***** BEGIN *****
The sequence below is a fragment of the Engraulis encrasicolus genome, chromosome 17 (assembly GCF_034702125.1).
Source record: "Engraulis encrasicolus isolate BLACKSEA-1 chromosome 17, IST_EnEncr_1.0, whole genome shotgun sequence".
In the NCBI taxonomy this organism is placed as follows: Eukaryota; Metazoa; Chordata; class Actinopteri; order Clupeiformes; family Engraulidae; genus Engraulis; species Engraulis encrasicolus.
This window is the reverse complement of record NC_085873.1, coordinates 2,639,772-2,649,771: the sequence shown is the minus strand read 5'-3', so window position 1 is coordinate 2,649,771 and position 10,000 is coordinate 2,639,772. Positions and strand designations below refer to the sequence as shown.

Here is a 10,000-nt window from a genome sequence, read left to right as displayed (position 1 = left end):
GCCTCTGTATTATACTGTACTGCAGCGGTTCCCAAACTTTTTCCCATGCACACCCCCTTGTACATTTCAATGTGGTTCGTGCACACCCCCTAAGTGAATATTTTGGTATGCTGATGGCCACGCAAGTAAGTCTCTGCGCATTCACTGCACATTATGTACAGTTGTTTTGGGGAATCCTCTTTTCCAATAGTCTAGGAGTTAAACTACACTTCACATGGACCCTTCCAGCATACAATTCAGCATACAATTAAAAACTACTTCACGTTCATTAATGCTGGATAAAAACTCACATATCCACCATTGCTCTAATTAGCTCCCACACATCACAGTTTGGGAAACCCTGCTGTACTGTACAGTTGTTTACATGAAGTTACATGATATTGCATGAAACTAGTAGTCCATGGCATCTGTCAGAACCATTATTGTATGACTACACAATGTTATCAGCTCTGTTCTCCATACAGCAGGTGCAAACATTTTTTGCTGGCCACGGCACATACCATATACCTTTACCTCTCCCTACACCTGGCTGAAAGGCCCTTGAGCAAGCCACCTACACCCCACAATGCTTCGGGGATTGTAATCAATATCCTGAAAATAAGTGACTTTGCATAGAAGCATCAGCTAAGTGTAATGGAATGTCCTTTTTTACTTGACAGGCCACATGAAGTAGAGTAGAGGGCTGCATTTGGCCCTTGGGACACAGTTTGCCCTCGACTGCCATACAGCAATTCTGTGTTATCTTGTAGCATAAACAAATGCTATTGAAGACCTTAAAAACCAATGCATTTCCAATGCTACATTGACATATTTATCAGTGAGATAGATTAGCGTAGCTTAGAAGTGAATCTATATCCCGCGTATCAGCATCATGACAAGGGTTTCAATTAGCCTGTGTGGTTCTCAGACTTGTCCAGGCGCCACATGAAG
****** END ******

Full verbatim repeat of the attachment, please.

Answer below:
The sequence below is a fragment of the Engraulis encrasicolus genome, chromosome 17 (assembly GCF_034702125.1).
Source record: "Engraulis encrasicolus isolate BLACKSEA-1 chromosome 17, IST_EnEncr_1.0, whole genome shotgun sequence".
In the NCBI taxonomy this organism is placed as follows: Eukaryota; Metazoa; Chordata; class Actinopteri; order Clupeiformes; family Engraulidae; genus Engraulis; species Engraulis encrasicolus.
This window is the reverse complement of record NC_085873.1, coordinates 2,639,772-2,649,771: the sequence shown is the minus strand read 5'-3', so window position 1 is coordinate 2,649,771 and position 10,000 is coordinate 2,639,772. Positions and strand designations below refer to the sequence as shown.

Here is a 10,000-nt window from a genome sequence, read left to right as displayed (position 1 = left end):
GCCTCTGTATTATACTGTACTGCAGCGGTTCCCAAACTTTTTCCCATGCACACCCCCTTGTACATTTCAATGTGGTTCGTGCACACCCCCTAAGTGAATATTTTGGTATGCTGATGGCCACGCAAGTAAGTCTCTGCGCATTCACTGCACATTATGTACAGTTGTTTTGGGGAATCCTCTTTTCCAATAGTCTAGGAGTTAAACTACACTTCACATGGACCCTTCCAGCATACAATTCAGCATACAATTAAAAACTACTTCACGTTCATTAATGCTGGATAAAAACTCACATATCCACCATTGCTCTAATTAGCTCCCACACATCACAGTTTGGGAAACCCTGCTGTACTGTACAGTTGTTTACATGAAGTTACATGATATTGCATGAAACTAGTAGTCCATGGCATCTGTCAGAACCATTATTGTATGACTACACAATGTTATCAGCTCTGTTCTCCATACAGCAGGTGCAAACATTTTTTGCTGGCCACGGCACATACCATATACCTTTACCTCTCCCTACACCTGGCTGAAAGGCCCTTGAGCAAGCCACCTACACCCCACAATGCTTCGGGGATTGTAATCAATATCCTGAAAATAAGTGACTTTGCATAGAAGCATCAGCTAAGTGTAATGGAATGTCCTTTTTTACTTGACAGGCCACATGAAGTAGAGTAGAGGGCTGCATTTGGCCCTTGGGACACAGTTTGCCCTCGACTGCCATACAGCAATTCTGTGTTATCTTGTAGCATAAACAAATGCTATTGAAGACCTTAAAAACCAATGCATTTCCAATGCTACATTGACATATTTATCAGTGAGATAGATTAGCGTAGCTTAGAAGTGAATCTATATCCCGCGTATCAGCATCATGACAAGGGTTTCAATTAGCCTGTGTGGTTCTCAGACTTGTCCAGGCGCCACATGAAG